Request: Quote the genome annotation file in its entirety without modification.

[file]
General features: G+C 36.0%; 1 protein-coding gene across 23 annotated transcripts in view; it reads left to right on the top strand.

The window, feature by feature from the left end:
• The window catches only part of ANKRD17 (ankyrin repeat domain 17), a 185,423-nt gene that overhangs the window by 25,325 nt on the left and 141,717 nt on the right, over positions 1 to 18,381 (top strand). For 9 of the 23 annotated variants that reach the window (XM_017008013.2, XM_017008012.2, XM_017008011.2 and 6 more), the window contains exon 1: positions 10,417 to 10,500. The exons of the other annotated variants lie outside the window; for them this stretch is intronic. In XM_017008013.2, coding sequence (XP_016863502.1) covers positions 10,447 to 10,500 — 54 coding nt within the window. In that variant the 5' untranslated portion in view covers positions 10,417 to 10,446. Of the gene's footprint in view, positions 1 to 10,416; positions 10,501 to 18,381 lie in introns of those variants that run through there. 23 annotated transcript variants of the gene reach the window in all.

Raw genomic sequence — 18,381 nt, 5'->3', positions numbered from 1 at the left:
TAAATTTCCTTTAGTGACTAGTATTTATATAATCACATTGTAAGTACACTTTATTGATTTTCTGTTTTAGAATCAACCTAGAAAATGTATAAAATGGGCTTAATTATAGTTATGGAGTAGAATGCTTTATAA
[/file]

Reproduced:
General features: G+C 36.0%; 1 protein-coding gene across 23 annotated transcripts in view; it reads left to right on the top strand.

The window, feature by feature from the left end:
• The window catches only part of ANKRD17 (ankyrin repeat domain 17), a 185,423-nt gene that overhangs the window by 25,325 nt on the left and 141,717 nt on the right, over positions 1 to 18,381 (top strand). For 9 of the 23 annotated variants that reach the window (XM_017008013.2, XM_017008012.2, XM_017008011.2 and 6 more), the window contains exon 1: positions 10,417 to 10,500. The exons of the other annotated variants lie outside the window; for them this stretch is intronic. In XM_017008013.2, coding sequence (XP_016863502.1) covers positions 10,447 to 10,500 — 54 coding nt within the window. In that variant the 5' untranslated portion in view covers positions 10,417 to 10,446. Of the gene's footprint in view, positions 1 to 10,416; positions 10,501 to 18,381 lie in introns of those variants that run through there. 23 annotated transcript variants of the gene reach the window in all.

Raw genomic sequence — 18,381 nt, 5'->3', positions numbered from 1 at the left:
TAAATTTCCTTTAGTGACTAGTATTTATATAATCACATTGTAAGTACACTTTATTGATTTTCTGTTTTAGAATCAACCTAGAAAATGTATAAAATGGGCTTAATTATAGTTATGGAGTAGAATGCTTTATAA